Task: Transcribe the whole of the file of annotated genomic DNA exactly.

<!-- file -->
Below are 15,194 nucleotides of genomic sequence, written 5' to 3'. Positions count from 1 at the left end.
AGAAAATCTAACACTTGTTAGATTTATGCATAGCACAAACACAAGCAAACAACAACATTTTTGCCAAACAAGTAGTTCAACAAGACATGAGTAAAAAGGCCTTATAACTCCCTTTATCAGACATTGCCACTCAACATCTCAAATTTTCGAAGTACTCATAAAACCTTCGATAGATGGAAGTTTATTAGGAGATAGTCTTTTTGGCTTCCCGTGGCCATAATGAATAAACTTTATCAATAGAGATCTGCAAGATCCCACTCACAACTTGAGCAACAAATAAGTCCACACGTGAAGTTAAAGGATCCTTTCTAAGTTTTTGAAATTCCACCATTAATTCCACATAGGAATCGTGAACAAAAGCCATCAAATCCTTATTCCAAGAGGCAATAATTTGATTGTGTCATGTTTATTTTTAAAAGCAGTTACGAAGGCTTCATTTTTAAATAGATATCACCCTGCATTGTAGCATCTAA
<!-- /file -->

Below are 15,194 nucleotides of genomic sequence, written 5' to 3'. Positions count from 1 at the left end.
AGAAAATCTAACACTTGTTAGATTTATGCATAGCACAAACACAAGCAAACAACAACATTTTTGCCAAACAAGTAGTTCAACAAGACATGAGTAAAAAGGCCTTATAACTCCCTTTATCAGACATTGCCACTCAACATCTCAAATTTTCGAAGTACTCATAAAACCTTCGATAGATGGAAGTTTATTAGGAGATAGTCTTTTTGGCTTCCCGTGGCCATAATGAATAAACTTTATCAATAGAGATCTGCAAGATCCCACTCACAACTTGAGCAACAAATAAGTCCACACGTGAAGTTAAAGGATCCTTTCTAAGTTTTTGAAATTCCACCATTAATTCCACATAGGAATCGTGAACAAAAGCCATCAAATCCTTATTCCAAGAGGCAATAATTTGATTGTGTCATGTTTATTTTTAAAAGCAGTTACGAAGGCTTCATTTTTAAATAGATATCACCCTGCATTGTAGCATCTAA